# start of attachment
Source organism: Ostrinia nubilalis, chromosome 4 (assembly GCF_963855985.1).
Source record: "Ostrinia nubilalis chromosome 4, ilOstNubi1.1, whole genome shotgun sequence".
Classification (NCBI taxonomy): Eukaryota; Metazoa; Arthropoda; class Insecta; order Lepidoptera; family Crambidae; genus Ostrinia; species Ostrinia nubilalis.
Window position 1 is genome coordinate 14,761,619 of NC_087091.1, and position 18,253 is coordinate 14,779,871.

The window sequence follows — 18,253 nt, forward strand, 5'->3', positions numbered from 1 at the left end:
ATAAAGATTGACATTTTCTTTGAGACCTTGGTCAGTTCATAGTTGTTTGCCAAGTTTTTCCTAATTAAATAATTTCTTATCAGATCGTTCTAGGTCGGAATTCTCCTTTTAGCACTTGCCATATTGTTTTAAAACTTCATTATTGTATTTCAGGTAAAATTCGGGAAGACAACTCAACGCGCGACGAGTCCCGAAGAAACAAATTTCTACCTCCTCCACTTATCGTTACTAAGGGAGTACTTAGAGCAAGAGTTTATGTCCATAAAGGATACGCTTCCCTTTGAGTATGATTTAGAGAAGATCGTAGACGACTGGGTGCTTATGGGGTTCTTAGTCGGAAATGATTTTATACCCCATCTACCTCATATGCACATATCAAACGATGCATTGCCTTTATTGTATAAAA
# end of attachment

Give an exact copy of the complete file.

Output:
Source organism: Ostrinia nubilalis, chromosome 4 (assembly GCF_963855985.1).
Source record: "Ostrinia nubilalis chromosome 4, ilOstNubi1.1, whole genome shotgun sequence".
Classification (NCBI taxonomy): Eukaryota; Metazoa; Arthropoda; class Insecta; order Lepidoptera; family Crambidae; genus Ostrinia; species Ostrinia nubilalis.
Window position 1 is genome coordinate 14,761,619 of NC_087091.1, and position 18,253 is coordinate 14,779,871.

The window sequence follows — 18,253 nt, forward strand, 5'->3', positions numbered from 1 at the left end:
ATAAAGATTGACATTTTCTTTGAGACCTTGGTCAGTTCATAGTTGTTTGCCAAGTTTTTCCTAATTAAATAATTTCTTATCAGATCGTTCTAGGTCGGAATTCTCCTTTTAGCACTTGCCATATTGTTTTAAAACTTCATTATTGTATTTCAGGTAAAATTCGGGAAGACAACTCAACGCGCGACGAGTCCCGAAGAAACAAATTTCTACCTCCTCCACTTATCGTTACTAAGGGAGTACTTAGAGCAAGAGTTTATGTCCATAAAGGATACGCTTCCCTTTGAGTATGATTTAGAGAAGATCGTAGACGACTGGGTGCTTATGGGGTTCTTAGTCGGAAATGATTTTATACCCCATCTACCTCATATGCACATATCAAACGATGCATTGCCTTTATTGTATAAAA